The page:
Sunday, March 13, 2011

Our Support for Saleh's Yemen

Yesterday, security forces in Yemen fired on anti-government protesters. Reports suggest that a toxic tear gas was also used. At least six people died and around 1250 were injured, perhaps 250 seriously. This follows violence earlier in the week when security forces brutally confronted a sit-in near Sanaa University. Obviously these recent attacks prove that President Ali Abdullah Saleh's announcement last Thursday saying he would be willing to hold a referendum on a new constitution–which the opposition wisely rejected–was an empty promise and not a true concession to the people. Need we be reminded that President Saleh is one of the longest standing dictators in the region, having ruled Yemen since 1978.

With all that is going on in Yemen, where protests have continued unabated for weeks, we should all seriously question the Western media's general indifference towards Yemenis revolutionaries. Jody MacIntyre of The Independent also blames Al Jazeera and ultimately concludes that "only some revolutions will be televised." Hopefully this fact does not influence whether or not they end up being successful. We should also critically examine Western governments' stark silence on the bloodshed, which is probably not unconnected to the media blackout. Especially since last year the United States doubled its military aid to Yemen, which means it is likely that the weapons now being used to kill civilians were provided by the United States (and the United Kingdom).

Washington says that Yemen is a crucial ally in the fight against al Qaeda. Periodically the United States conducts air strikes in Yemen and recently killed up to 41 civilians in cluster bomb attacks. All of this is done in the name of the so-called war on terror, despite the fact that many of the Yemenis killed are not self proclaimed supporters of al Qaeda. Some are not even Sunnis. Indeed Yemen's government frequently uses the umbrella of the war on terror to kill Houthi Shi'is. Yemen's neighbor Saudi Arabia has also attacked and indiscriminately killed Houthi separatists. Again Houthis do not even share the same religion as al Qaeda. They are, however, against President Saleh's repressive regime.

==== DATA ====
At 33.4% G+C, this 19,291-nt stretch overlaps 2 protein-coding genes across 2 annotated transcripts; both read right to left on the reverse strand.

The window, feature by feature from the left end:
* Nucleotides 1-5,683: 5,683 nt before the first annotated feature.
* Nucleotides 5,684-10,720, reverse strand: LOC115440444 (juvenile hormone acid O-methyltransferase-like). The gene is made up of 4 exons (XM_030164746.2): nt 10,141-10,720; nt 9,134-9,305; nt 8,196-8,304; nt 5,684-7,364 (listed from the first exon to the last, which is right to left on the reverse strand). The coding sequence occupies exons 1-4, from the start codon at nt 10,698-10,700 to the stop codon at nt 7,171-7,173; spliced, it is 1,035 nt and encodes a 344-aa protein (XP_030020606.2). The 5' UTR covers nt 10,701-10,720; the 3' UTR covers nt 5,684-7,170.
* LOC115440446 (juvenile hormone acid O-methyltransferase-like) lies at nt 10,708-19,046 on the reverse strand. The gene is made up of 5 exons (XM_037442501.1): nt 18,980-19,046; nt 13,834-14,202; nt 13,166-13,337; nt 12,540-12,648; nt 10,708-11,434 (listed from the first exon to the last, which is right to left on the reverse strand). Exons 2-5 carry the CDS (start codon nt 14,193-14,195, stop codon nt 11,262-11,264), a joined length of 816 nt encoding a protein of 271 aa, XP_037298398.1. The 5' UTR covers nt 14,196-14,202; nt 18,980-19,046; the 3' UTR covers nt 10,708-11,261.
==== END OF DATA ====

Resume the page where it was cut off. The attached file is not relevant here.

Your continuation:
In light of the above, perhaps it should not come as any surprise that in response to the almost daily atrocities in Yemen the Obama administration has merely urged dialogue and even applauded President Saleh's offer of reform. In fact, according to Obama's anti-terrorism advisor John Brennan, Yemen's "government and the opposition share responsibility for achieving a peaceful resolution of the crisis." How protesters lacking fundamental political rights can be held accountable for the brutal repression against them is beyond me. Yemenis obviously occupy one of the many spaces of exclusion that Derek Gregory (2004) analyzes where basic rights, including respect for human life and dignity, do not apply.

Of course the ultimate irony is that America's top terrorism advisor does not publicly recognize state terrorism when he sees it. Fortunately the Arab peoples are now rising against this injustice and hopefully in the not too distant future the many spaces of exclusion that we have created will start to erode. Perhaps someday the world will even be a place where all of us are equally held accountable for our actions. In the meantime, we should all suffer to know that America and her allies continue to terrorize. 

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